1. Certain persons have been convicted by a Magistrate of an offence under Section 188, Indian Penal Code, and have been sentenced to pay certain fines. The case has been referred to this Court by the Sessions Judge with the recommendation that the convictions and sentences be set aside and the fines refunded. As far as it is possible to do so from the record, I gather the facts to be more or less as follows: Some officer or other has published an order forbidding the accused, who are Pandas, from going on the Railway Station at Bindhachal except for bona fide purposes of travelling. The record does not show by whom that order was issued and whether he had power to issue it. There is nothing to show that it was issued to the accused personally; apparently it was generally proclaimed. The record shows that the accused went on to the platform and importuned certain pilgrims. The Magistrate has, therefore, held them guilty under Section 188, Indian Penal Code. That section runs as follows:
Whoever, knowing that by an order promulgated by a public servant lawfully empowered to promulgate such order, he is directed to abstain from a certain act, or to take certain order with certain property in his possession or under his management, disobeys such direction, shall, if such disobedience causes or tends to cause obstruction, annoyance or injury, or risk of obstruction, annoyance or injury to any persons lawfully employed be punished with simple imprisonment for a term which may extend to one month, or with fine which may extend to two hundred rupees, or with both.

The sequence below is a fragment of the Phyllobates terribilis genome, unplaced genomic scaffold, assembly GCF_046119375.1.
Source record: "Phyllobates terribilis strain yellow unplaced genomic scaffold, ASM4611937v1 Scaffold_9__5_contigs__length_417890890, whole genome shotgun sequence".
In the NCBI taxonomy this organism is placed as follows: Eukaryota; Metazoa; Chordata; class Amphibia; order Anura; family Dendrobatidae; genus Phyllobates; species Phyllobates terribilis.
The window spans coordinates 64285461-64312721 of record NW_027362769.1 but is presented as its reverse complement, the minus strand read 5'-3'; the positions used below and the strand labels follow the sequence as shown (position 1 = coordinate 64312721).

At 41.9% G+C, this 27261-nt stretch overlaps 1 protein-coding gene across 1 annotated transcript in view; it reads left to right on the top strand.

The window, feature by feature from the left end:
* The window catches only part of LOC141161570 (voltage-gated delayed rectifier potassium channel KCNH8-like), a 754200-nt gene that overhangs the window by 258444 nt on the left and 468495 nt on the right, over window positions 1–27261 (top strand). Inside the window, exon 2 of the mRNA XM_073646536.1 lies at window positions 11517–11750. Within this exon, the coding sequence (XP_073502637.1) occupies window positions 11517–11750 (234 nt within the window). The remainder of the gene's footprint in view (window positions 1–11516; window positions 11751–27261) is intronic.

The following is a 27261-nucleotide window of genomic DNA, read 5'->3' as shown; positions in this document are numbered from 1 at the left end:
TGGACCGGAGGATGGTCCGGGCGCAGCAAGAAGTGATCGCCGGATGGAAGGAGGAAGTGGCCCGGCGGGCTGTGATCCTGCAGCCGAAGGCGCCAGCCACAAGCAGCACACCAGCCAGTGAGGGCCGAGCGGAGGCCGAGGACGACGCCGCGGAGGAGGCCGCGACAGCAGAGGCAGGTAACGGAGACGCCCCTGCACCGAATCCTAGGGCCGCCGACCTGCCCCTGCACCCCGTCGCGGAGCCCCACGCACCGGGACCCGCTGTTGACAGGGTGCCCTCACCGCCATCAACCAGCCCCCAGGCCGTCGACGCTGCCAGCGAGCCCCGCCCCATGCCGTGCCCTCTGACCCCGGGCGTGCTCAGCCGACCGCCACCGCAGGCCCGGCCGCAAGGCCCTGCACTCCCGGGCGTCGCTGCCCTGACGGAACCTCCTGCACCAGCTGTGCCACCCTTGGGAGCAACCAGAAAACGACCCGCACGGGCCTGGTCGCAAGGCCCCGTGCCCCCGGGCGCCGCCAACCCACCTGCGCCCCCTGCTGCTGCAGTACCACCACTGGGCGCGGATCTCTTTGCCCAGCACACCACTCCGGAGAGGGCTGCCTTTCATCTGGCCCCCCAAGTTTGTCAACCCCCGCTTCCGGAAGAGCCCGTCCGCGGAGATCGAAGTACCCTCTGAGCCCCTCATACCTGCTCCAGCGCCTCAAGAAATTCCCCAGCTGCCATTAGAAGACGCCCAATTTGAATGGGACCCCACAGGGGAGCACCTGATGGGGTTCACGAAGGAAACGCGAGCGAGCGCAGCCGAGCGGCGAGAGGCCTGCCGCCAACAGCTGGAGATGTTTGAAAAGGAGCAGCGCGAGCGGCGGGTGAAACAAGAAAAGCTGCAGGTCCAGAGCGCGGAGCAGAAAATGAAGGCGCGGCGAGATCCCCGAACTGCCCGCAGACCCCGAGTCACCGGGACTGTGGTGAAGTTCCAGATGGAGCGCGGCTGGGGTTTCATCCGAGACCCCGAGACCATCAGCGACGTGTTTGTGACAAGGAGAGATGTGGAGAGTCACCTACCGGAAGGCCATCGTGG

2. There is nothing on the record to show that any order wag promulgated by a public servant lawfully empowered to promulgate such order. It is true that the case was tried summarily and in a summary trial the evidence need not be recorded, but the record shows that no evidence whatsoever was taken to prove the order that was promulgated or to prove that the person who issued the order was authorised to issue it. Moreover, if the order be, as described in the opening clause of the judgment, forbidding persons to enter railway quarters except for bona fide purposes of travelling, such an order is far from being legal. The public have a right to go to the railway premises for many other purposes than travelling and orders forbidding persons to enter railway premises except for travelling purposes could not legally be issued. It would indeed defeat many other purposes for which railways are intended. For this reason, the order must be set aside.
3. There are other grounds as pointed out by the learned Sessions Judge on which it is open to this Court to set aside these convictions, but I do not think it necessary to discuss them. It is incumbent on the prosecution to prove the necessary ingredients which go to constitute an offence. Unless the proof is before the Court, it cannot be said that the offence has been established. I, therefore, set aside the convictions and sentences and direct that the fines, if paid, be refunded.